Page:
Country Applicability of the U.S. Normal Trade Relations (Most-Favored-Nation) Status
CRS Report for Congress
Country Applicability of the U.S.
Normal Trade Relations
Vladimir N. Pregelj
Specialist in International Trade and Finance
Foreign Affairs, Defense, and Trade Division
The United States accords permanent normal-trade-relations (NTR) (formerly
called most-favored-nation (MFN)) treatment to all its trading partners except two
countries to which it is denied by law and ten countries whose NTR status is temporary
and subject to the conditions of Title IV of the Trade Act of 1974.
As a matter of general policy embodied in its own law (Section 126; Trade Act of
1974; 19 U.S.C. 2136), the United States extends unlimited and permanent
nondiscriminatory (NTR/MFN) treatment to all of its trading partners. Hence, there
exists no official specific list of countries with NTR status.1
Excepted from this general policy have been certain countries whose MFN status
was suspended by law. In several such instances, permanent NTR treatment has been
restored by legislation; in most other cases, however, the status has been restored (and
remains in effect) on a temporary, periodically renewable basis. Such restoration and
continuation in effect through semiannual or annual renewals is subject to the conditions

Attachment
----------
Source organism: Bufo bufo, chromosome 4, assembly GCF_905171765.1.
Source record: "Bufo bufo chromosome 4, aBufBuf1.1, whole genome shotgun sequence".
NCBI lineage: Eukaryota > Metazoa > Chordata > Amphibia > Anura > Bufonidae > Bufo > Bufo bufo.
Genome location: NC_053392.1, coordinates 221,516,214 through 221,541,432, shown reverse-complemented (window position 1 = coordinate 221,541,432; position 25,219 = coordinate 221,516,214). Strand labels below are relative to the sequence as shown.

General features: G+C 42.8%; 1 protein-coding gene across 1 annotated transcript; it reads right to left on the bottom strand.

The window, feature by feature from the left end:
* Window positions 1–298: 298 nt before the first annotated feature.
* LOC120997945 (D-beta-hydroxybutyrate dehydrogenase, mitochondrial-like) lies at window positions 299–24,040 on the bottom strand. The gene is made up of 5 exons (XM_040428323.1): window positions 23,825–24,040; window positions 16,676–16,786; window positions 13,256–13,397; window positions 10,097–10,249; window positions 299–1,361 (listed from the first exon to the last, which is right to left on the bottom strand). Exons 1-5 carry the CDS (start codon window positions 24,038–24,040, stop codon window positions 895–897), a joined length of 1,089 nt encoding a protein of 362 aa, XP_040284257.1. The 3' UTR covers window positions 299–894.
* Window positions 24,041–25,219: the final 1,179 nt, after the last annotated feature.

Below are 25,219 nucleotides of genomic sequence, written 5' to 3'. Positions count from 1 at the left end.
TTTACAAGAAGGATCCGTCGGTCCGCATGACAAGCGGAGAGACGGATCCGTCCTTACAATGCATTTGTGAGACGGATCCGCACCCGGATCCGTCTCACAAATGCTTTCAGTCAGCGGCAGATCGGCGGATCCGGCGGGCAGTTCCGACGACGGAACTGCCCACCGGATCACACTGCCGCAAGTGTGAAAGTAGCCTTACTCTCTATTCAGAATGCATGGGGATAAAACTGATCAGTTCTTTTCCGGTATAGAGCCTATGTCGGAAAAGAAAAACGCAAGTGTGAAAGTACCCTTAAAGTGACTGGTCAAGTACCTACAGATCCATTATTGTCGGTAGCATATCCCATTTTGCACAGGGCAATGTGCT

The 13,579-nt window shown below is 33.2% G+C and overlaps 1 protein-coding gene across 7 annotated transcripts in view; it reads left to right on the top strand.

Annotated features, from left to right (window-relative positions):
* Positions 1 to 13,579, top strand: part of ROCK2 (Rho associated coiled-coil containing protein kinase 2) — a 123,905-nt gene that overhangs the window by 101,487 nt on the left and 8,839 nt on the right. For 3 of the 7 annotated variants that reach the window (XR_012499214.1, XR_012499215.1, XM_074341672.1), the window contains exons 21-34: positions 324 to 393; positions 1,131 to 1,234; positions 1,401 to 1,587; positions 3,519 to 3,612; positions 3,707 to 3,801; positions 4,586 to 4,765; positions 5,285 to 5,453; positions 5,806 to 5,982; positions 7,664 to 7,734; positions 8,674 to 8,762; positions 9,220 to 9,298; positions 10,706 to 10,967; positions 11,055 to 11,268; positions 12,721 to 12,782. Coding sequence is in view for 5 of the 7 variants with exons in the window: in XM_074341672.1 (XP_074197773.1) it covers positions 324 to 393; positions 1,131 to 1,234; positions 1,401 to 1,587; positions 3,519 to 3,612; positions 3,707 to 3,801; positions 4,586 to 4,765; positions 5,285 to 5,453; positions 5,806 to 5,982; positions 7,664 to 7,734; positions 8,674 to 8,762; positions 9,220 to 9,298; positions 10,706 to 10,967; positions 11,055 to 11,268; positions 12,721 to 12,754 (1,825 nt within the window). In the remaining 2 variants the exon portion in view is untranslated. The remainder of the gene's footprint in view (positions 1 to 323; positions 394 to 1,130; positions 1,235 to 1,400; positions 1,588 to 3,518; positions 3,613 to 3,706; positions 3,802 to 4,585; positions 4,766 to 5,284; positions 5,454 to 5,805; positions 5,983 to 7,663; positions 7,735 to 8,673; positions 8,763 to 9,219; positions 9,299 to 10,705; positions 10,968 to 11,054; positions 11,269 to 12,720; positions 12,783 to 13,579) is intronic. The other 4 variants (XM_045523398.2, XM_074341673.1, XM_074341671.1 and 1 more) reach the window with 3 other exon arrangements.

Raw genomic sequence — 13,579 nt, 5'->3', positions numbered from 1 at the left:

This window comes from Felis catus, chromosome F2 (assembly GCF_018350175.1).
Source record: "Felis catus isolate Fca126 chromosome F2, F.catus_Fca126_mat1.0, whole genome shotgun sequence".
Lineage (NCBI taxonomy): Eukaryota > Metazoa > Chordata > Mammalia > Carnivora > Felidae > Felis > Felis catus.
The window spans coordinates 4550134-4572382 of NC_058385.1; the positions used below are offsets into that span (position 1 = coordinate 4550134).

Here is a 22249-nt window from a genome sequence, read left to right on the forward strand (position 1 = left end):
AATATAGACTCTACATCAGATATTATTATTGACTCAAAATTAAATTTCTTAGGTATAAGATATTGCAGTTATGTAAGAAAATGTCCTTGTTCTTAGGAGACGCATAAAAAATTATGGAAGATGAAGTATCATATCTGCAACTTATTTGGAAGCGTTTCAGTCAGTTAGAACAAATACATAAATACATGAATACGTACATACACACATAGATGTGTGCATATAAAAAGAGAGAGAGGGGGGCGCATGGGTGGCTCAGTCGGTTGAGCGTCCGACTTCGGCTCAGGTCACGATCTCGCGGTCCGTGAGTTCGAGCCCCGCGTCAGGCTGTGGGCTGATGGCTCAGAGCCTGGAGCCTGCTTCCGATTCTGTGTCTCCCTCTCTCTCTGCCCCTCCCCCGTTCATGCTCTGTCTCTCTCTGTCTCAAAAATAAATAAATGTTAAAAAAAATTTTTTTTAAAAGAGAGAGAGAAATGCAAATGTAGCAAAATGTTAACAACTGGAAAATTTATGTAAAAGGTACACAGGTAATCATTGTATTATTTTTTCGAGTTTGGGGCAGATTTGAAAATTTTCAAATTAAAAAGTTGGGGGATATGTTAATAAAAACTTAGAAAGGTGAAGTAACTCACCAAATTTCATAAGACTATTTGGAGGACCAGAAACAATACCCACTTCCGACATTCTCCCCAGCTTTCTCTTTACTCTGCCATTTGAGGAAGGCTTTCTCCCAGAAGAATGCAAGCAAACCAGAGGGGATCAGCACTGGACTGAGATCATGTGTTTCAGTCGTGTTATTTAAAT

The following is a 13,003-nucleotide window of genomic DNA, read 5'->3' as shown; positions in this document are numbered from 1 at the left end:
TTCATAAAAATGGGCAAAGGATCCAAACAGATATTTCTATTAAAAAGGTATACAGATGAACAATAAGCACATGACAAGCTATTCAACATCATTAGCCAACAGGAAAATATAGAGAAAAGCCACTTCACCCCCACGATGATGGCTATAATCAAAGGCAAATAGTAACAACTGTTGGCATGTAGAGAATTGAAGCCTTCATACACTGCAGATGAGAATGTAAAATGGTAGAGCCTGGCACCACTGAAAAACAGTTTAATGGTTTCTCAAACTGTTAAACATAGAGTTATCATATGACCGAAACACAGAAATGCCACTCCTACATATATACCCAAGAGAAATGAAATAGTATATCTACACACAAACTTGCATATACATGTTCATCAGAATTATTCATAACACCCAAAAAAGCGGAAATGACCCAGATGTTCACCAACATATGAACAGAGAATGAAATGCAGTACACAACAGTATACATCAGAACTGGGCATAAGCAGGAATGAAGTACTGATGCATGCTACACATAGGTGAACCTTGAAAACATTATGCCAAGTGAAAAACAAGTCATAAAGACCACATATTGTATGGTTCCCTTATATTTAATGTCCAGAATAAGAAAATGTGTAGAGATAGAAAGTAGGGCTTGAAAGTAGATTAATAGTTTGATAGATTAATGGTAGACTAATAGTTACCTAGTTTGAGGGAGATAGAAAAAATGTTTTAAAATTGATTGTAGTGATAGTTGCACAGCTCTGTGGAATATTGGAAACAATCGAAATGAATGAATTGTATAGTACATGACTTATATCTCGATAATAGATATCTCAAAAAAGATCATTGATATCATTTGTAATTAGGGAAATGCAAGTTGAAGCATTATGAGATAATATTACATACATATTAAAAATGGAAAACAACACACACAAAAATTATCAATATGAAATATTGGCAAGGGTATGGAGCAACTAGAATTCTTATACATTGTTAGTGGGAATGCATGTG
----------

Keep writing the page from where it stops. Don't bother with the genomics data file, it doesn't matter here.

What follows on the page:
set by the requirements of the Jackson-Vanik freedom-of-emigration amendment (Section
existence of a three-year, renewable bilateral trade agreement).
The countries that are, at present, denied NTR status by the United States are:
Cuba and North Korea.
Countries to which NTR treatment is at present being accorded based on conditional
restoration under the provisions of Title IV of the Trade Act of 1974 are:
1 For purposes of comparison: a recent State Department list of the countries of the world
contains the names of 192 independent countries, and 62 dependencies; it separately lists Taiwan.
Congressional Research Service ˜ The Library of Congress
(1) under the presidential waiver of full compliance with the Jackson-Vanik
amendment requirements, which must be renewed annually and is subject to disapproval
by joint resolution of Congress:
Belarus and Turkmenistan (former constituent republics of the Soviet Union), and
(2) under the presidential determination of full compliance with the Jackson-Vanik
amendment requirements, which must be made semiannually and is subject to disapproval
by joint resolution of Congress at the time of year-end renewal:
Azerbaijan, Kazakhstan, Moldova, Russia, Tajikistan, Ukraine, and Uzbekistan (all
of them former Soviet Union republics).
In recent Congresses, legislation was introduced (but not acted upon) to grant
permanent NTR status to former Soviet republics Belarus, Kazakhstan, Russian
Federation, Ukraine, and Uzbekistan, and to Cuba. In the 108th Congress, permanent
NTR treatment was restored by law to Armenia and Laos.
In the 109th Congress, legislation has thus far been introduced to restore permanent
NTR status to Ukraine.
PNTR status has been restored in earlier years to Afghanistan, and to Serbia and
Montenegro by Presidential action as authorized by relevant legislation.
For more detailed information contact the author at (202) 707-7747.